World's Tallest Living Dog Now A Humanitarian — Or Is That Caninetarian?
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When Mother Nature bestows something rare and wonderful, it's best to use it as a source of goodwill and charity. That's the thinking shared by the human caregivers behind Giant George, the aptly named Great Dane and two-time Guinness World Records Holder fast-tracked to join Marley, Lassie, Rin Tin Tin and others in the annals of doggy fame.
At a recorded height of 43 inches -- or nearly four-foot tall -- the six-year-old, Tucson, Arizona-based George is certified as both the World's Tallest Living Dog and World's Tallest Dog Ever. Swell, but what exactly does one do with a doe-eyed, 245-pound mutt, apart from shovel massive amounts of kibble into his maw month over month?
You leverage his celebrity for fundraising efforts. "We started this company for fun but when we started to make money from it, it was clear to us that the thing to do was to give back," says Team Giant George spokesperson Paul O'Rourke, one of three individuals -- including owner Dave Nasser -- who manages the dog and the brand, a feat made possible by the Guinness certification.
O'Rourke tells Samaritanmag.com by phone from Tucson: "We felt like we had one of God's creatures and we didn't want to take advantage of it. But if there was money to be made, we were going to share that with different causes."
Team Giant George's altruistic efforts are many and varied. For example, after the devastating earthquake and tsunami in Japan last year, the group made a "sizeable" donation to Animal Refuge Kansai which offered relief to animals on the ground.
"Like a lot of people, we found the images heart-wrenching," O'Rourke says. "The pet tragedy in Japan was profound, and we really wanted to help that effort."
A percentage of all proceeds from George's personal appearances at schools, animal shelters, ribbon-cutting ceremonies and the like -- plus 100 percent of all proceeds from the Giant George online store -- are given to charity though O'Rourke declines to offer exact dollar figures.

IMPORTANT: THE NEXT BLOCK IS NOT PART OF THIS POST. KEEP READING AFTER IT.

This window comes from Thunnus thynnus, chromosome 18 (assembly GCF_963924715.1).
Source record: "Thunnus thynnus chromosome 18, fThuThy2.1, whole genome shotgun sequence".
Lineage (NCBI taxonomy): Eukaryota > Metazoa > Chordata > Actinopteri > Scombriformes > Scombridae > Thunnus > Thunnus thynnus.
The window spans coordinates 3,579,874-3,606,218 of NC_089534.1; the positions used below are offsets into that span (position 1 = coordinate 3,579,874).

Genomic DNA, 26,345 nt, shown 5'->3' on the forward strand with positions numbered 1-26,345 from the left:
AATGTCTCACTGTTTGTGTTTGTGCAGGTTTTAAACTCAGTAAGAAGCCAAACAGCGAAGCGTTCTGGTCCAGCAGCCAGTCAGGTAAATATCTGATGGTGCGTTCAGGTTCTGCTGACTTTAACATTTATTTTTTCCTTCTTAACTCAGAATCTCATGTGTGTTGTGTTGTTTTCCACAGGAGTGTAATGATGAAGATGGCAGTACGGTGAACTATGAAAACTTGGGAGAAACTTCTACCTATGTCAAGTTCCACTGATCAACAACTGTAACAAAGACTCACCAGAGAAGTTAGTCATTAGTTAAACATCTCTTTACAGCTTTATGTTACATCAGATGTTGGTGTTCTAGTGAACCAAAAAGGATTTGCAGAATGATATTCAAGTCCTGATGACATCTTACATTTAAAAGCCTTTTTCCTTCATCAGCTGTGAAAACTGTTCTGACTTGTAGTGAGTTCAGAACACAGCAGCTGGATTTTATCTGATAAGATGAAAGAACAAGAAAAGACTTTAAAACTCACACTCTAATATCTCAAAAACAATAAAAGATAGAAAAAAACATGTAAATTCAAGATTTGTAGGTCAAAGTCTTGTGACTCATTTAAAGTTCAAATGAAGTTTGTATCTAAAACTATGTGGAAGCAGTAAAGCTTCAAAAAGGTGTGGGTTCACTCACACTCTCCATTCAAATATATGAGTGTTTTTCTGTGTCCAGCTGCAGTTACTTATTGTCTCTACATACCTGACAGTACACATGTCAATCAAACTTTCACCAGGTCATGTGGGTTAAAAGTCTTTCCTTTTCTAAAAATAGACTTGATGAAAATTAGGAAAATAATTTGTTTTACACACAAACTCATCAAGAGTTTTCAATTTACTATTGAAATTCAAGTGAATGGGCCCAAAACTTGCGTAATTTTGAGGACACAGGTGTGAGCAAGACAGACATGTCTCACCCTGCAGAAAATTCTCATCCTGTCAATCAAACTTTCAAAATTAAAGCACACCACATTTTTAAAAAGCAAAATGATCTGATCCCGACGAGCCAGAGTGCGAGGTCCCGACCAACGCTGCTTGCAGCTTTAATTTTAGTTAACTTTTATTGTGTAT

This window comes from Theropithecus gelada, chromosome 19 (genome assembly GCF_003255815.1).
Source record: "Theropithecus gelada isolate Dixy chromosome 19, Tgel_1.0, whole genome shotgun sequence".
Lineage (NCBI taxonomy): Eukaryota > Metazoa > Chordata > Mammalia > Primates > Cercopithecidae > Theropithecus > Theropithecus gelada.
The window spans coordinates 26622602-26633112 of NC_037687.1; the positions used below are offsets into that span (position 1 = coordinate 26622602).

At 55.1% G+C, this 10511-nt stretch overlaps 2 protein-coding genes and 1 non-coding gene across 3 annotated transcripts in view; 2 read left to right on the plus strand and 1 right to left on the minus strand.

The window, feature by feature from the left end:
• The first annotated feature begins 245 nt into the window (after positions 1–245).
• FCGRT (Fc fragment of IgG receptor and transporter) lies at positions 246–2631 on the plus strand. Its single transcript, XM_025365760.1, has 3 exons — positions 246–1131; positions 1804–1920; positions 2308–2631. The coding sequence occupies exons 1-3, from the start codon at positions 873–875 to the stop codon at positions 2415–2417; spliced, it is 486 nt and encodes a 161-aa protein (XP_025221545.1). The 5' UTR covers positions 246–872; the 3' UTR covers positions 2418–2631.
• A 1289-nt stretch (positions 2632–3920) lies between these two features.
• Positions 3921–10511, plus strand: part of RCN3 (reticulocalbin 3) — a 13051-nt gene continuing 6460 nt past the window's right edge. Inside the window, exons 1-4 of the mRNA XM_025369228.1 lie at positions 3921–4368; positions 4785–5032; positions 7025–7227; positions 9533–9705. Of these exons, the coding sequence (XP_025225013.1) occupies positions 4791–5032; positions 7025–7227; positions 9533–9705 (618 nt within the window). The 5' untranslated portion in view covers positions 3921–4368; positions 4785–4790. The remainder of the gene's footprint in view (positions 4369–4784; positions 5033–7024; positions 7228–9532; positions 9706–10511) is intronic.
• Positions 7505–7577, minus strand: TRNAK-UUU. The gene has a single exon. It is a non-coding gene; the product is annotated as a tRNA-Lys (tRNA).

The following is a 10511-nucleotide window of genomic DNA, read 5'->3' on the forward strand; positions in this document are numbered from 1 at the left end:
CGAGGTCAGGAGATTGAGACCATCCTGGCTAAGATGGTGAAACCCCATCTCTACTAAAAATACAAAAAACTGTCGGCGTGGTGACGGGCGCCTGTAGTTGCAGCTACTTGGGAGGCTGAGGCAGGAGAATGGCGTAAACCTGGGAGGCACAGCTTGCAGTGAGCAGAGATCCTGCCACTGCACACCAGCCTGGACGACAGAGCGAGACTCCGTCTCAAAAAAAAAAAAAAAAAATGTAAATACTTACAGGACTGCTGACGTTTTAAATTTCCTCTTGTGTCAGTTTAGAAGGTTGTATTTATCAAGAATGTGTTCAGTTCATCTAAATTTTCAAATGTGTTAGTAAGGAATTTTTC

"We don't want to make it a numbers game. It's just something we do from our hearts," he says, adding that free "pawtographed" photos are also made available to children through the dog's fan club.
A memoir by Nasser, Giant George: Life with the World's Biggest Dog -- currently available in Europe and Australia and coming soon to North America -- is certain to spread the word about the dog that improbably began life as the runt of a litter.
As O'Rourke explains, he and Nasser have been friends since childhood. "A few years ago Dave moved back to Tucson from California with his wife Christie and we reconnected then." Christie stipulated that a move to Tucson required a dog.
"She did research and discovered Great Danes were a great breed and then found a breeder in Oregon. Despite their size, they're very gentle and don't actually require a log of exercise. They're kind of wimpy, and they like soft surfaces."
And while Giant George's size can be daunting at first, O'Rourke insists "people love him... and he loves the attention. He really loves being in a crowd. Kids might be pulling his ears and tail but he's okay with that.
"I mean, he is huge -- I was scared when I first met him -- but he's just such a baby. I've actually seen him try to sit on people's laps. He just loves the contact."Mens Nike Sneakers
* Samaritanmag.com is an online magazine covering the good deeds of individuals, charities and businesses.